The U.S. Federal Reserve is almost certain to raise interest rates later this month, according to a Reuters poll of economists, a majority of whom now expect three more rate rises next year compared with two when surveyed just weeks ago.
FILE PHOTO: The Federal Reserve headquarters in Washington September 16 2015. REUTERS/Kevin Lamarque/File Photo
The results, from a survey taken just before the U.S. Senate voted to pass tax cuts that are expected to add about $1.4 trillion to the national debt over the next decade, show economists were already becoming more convinced that rates will need to go even higher.
While about 80 percent of economists surveyed in October said such tax cuts were not necessary, the passage of the bill, President Donald Trump’s first major legislative success, means the forecast risks have shifted toward higher rates, and faster.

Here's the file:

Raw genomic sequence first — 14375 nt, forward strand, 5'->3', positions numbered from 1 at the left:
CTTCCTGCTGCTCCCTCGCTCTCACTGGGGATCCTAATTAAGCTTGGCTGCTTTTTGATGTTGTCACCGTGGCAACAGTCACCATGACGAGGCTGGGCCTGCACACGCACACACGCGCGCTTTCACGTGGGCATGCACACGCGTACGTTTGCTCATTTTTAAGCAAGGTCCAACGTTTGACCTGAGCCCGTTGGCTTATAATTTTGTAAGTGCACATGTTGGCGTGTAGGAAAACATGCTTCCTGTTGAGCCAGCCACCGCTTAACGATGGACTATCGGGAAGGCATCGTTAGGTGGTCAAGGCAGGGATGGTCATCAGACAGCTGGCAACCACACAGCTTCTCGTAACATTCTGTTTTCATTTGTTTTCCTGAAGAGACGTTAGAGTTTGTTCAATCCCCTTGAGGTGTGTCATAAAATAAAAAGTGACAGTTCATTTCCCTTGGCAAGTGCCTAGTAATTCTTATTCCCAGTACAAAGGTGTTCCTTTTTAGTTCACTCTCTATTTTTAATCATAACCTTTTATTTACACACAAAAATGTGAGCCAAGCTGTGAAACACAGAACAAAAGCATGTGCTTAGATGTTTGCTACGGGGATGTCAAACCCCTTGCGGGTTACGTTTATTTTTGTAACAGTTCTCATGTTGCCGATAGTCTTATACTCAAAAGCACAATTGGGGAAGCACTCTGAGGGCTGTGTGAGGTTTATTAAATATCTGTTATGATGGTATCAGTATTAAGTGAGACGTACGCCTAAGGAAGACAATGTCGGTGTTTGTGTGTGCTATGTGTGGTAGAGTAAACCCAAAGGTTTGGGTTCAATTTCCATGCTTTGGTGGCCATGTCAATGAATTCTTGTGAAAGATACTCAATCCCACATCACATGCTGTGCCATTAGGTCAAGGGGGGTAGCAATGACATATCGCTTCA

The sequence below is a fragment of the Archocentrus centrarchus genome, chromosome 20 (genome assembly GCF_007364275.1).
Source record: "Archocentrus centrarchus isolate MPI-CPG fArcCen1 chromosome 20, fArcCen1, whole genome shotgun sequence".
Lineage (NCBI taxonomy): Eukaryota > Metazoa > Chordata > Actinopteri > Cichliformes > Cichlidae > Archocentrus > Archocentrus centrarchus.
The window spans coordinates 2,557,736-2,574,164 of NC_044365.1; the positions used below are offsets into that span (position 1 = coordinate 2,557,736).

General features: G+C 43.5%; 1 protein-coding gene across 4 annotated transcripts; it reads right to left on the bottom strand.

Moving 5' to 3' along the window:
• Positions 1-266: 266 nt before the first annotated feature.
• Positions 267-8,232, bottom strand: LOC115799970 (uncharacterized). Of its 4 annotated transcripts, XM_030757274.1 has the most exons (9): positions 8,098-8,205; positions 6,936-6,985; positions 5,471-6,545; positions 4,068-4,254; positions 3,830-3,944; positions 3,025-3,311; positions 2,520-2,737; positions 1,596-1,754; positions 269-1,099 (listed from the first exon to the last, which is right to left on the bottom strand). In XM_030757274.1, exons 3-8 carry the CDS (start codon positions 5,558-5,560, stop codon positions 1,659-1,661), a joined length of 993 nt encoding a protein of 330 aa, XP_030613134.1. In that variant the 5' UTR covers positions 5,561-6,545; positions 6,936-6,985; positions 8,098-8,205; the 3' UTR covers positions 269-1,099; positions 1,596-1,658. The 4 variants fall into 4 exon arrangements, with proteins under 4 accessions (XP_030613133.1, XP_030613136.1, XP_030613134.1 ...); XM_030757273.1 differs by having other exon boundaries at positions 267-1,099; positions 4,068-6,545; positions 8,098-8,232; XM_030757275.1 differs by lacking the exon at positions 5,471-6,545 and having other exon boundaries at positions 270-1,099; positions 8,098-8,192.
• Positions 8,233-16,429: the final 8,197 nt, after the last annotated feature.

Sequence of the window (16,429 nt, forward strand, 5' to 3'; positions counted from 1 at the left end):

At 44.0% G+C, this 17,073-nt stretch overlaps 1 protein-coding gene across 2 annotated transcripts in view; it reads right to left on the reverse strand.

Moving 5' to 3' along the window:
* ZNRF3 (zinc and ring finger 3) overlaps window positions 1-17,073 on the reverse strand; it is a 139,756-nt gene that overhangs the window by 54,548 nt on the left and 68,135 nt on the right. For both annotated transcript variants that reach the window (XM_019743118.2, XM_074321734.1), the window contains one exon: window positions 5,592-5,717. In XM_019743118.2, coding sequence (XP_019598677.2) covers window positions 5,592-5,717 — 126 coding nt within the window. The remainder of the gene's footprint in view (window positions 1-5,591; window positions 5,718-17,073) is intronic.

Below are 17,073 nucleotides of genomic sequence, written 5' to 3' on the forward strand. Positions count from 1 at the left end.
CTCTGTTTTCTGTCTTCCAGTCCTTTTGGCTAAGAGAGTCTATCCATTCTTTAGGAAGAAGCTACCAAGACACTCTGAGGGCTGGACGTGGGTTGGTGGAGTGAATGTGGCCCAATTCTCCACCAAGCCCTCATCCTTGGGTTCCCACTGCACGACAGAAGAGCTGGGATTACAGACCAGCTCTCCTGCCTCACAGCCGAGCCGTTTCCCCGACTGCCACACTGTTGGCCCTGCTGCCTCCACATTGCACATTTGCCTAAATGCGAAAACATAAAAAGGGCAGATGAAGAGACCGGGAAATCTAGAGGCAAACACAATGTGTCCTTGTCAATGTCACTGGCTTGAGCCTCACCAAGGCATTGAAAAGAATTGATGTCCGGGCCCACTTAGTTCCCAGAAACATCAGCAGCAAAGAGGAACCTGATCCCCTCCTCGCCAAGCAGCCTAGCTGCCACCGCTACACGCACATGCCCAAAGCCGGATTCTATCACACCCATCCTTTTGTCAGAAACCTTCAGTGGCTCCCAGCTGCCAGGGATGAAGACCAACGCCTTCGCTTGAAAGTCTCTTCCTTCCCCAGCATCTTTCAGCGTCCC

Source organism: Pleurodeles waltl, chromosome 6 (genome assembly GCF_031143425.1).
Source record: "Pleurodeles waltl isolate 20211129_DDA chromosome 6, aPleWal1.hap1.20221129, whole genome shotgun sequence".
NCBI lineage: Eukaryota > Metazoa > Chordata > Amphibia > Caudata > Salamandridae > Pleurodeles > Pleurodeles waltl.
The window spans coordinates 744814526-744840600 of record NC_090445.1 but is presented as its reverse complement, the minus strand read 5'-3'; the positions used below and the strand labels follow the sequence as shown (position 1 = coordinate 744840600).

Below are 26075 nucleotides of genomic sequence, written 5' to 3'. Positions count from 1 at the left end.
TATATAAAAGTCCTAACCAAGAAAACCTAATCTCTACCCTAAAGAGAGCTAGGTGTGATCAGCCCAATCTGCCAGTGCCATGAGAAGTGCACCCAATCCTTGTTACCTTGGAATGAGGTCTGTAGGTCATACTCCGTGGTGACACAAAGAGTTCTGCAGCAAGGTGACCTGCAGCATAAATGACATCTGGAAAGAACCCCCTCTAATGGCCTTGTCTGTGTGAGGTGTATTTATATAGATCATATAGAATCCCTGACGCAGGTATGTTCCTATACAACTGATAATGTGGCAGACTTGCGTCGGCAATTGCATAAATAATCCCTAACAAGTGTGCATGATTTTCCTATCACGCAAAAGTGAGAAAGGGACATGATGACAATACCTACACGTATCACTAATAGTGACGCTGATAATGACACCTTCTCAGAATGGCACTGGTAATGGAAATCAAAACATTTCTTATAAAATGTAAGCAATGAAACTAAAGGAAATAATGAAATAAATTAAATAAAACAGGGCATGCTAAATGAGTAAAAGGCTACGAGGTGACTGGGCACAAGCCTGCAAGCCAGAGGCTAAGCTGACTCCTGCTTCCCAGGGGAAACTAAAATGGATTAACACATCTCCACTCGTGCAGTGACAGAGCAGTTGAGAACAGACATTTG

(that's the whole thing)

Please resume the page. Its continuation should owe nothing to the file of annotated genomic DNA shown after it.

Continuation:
The poll’s newly raised expectations for three rate rises next year are now in line with the Fed’s own projections. But they come despite a split among U.S. policymakers on the outlook for inflation, which has remained persistently low.
That is a similar challenge faced by other major central banks, who are generally turning away from easy monetary policy put in place since the financial crisis, looking through still-weak wage inflation and overall price pressures for now.
The core personal consumption expenditures price index (PCE), which excludes food and energy and is the Fed’s preferred inflation measure, has undershot the central bank’s 2 percent target for nearly 5-1/2 years.
The latest Reuters poll results suggest it is expected to average below 2 percent until 2019.